“The coyote population seems pretty settled in our area, but the fox numbers seem to vary year to year, both the numbers and the locations,” Drake said. “The fox population may not be as well established as the coyotes. They are more elusive. We go for times without seeing them.”
Madison residents have had conflicts with coyotes over the last decade. One of the animals was trapped on the West Side by neighbors, according to local public health officials.
On the other side of town in 2015, neighbors reported a series of coyote attacks on small pet dogs. Some neighbors blamed residents who had been drawing the animals into their back yards with offerings of food. A coyote who learns there may be food near homes, may seek it out and begin finding small dogs as well.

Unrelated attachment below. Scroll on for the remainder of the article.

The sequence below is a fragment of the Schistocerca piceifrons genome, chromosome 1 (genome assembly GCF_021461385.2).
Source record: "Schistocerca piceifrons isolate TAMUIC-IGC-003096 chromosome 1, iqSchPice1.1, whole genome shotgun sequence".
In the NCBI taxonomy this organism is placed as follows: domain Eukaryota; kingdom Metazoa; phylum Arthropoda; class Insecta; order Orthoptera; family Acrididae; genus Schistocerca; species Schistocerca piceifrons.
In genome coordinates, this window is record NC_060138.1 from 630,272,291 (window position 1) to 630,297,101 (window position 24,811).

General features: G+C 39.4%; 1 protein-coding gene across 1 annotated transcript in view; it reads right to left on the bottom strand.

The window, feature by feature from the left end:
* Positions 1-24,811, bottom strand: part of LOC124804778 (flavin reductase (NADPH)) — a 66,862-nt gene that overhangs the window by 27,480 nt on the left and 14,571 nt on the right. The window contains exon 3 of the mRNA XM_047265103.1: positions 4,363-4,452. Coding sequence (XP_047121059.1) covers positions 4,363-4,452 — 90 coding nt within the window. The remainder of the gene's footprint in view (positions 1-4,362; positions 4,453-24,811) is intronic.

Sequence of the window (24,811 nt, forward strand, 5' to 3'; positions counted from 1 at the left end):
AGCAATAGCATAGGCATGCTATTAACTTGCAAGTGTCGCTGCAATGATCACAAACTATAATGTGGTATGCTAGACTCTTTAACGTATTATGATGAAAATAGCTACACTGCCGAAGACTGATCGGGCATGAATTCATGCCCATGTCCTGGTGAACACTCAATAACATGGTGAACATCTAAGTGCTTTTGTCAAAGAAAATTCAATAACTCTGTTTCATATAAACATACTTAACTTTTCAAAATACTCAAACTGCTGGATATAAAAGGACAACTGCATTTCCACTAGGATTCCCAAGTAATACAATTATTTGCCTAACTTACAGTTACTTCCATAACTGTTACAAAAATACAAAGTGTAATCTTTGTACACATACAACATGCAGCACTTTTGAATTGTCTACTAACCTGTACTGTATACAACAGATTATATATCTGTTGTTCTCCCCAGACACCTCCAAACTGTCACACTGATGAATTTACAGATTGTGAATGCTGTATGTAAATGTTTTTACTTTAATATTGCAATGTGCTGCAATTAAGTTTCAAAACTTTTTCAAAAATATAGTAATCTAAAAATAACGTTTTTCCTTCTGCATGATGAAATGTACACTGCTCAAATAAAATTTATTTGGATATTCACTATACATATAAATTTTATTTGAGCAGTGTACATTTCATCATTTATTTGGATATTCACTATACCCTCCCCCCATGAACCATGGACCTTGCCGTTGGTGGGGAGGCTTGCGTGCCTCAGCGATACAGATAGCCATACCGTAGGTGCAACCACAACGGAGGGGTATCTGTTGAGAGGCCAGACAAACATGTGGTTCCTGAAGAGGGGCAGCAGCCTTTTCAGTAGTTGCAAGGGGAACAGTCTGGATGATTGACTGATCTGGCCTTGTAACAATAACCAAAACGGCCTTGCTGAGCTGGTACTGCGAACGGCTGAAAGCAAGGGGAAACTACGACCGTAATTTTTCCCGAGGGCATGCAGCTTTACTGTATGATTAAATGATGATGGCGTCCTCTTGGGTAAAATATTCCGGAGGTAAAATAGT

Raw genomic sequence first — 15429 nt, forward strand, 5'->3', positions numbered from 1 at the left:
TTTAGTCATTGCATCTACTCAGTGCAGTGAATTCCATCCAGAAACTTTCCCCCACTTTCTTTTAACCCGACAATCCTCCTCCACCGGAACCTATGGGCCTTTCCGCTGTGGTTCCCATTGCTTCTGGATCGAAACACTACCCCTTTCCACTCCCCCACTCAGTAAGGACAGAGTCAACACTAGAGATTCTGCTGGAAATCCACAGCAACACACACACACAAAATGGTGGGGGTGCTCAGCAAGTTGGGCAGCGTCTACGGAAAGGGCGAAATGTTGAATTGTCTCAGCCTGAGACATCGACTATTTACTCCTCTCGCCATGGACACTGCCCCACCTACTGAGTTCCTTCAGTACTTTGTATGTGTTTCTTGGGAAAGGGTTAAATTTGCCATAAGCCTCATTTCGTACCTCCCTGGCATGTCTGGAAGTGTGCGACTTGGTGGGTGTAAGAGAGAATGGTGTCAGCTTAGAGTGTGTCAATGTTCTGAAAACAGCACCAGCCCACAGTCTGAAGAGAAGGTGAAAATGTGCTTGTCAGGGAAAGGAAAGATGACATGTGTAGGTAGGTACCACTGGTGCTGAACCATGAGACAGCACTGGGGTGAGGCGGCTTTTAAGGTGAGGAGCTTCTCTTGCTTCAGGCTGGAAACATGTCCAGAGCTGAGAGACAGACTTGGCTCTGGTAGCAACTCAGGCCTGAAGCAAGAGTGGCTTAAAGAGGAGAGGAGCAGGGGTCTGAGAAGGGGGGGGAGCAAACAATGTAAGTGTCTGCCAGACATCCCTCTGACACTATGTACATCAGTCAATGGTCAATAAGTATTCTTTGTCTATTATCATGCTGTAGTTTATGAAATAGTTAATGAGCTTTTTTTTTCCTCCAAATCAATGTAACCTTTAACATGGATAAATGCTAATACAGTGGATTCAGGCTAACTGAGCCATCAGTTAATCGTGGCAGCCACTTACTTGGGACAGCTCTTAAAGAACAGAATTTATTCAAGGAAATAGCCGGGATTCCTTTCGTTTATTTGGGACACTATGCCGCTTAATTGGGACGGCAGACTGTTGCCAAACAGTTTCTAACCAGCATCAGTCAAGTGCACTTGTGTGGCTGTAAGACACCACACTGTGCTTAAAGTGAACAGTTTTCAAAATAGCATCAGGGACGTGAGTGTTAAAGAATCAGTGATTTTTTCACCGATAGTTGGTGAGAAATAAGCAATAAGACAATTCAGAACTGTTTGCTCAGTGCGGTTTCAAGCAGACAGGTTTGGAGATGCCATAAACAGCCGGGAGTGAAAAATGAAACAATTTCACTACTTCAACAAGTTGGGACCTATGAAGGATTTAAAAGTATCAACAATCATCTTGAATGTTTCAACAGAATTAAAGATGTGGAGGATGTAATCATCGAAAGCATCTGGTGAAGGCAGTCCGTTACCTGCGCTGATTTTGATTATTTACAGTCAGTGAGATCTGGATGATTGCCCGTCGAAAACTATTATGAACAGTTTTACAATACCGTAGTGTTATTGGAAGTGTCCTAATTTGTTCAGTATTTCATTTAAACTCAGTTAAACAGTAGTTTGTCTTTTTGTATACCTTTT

There were some calls for hunting the pack down, but Drake and others were able to spread the word that there were more effective solutions, such as hazing, or making a lot of noise to scare the animals away. For a while neighbors also kept pets under close watch at night and made sure trash was securely covered. The coyote problem soon disappeared.
When the project started five years ago, researchers were able to collar several coyotes in the first weeks of trapping.
Researchers place roadkill deer or other bait in places where tracks in snow or other signs of fox or coyote have been spotted. The animals are trapped, sedated and fitted with collars in an operation that takes about an hour. The traps are loops of cable designed like a dog’s choke chain to loosen when the animal stops pulling.
About a dozen animals are usually collared at a time. More trapping is done each year to replace those killed by cars or disease. Drake said foxes have been susceptible to mange, a skin disease caused by parasitic mites.
Trapping was difficult this year, possibly because initially there wasn’t enough snow to show animal trails, Drake said.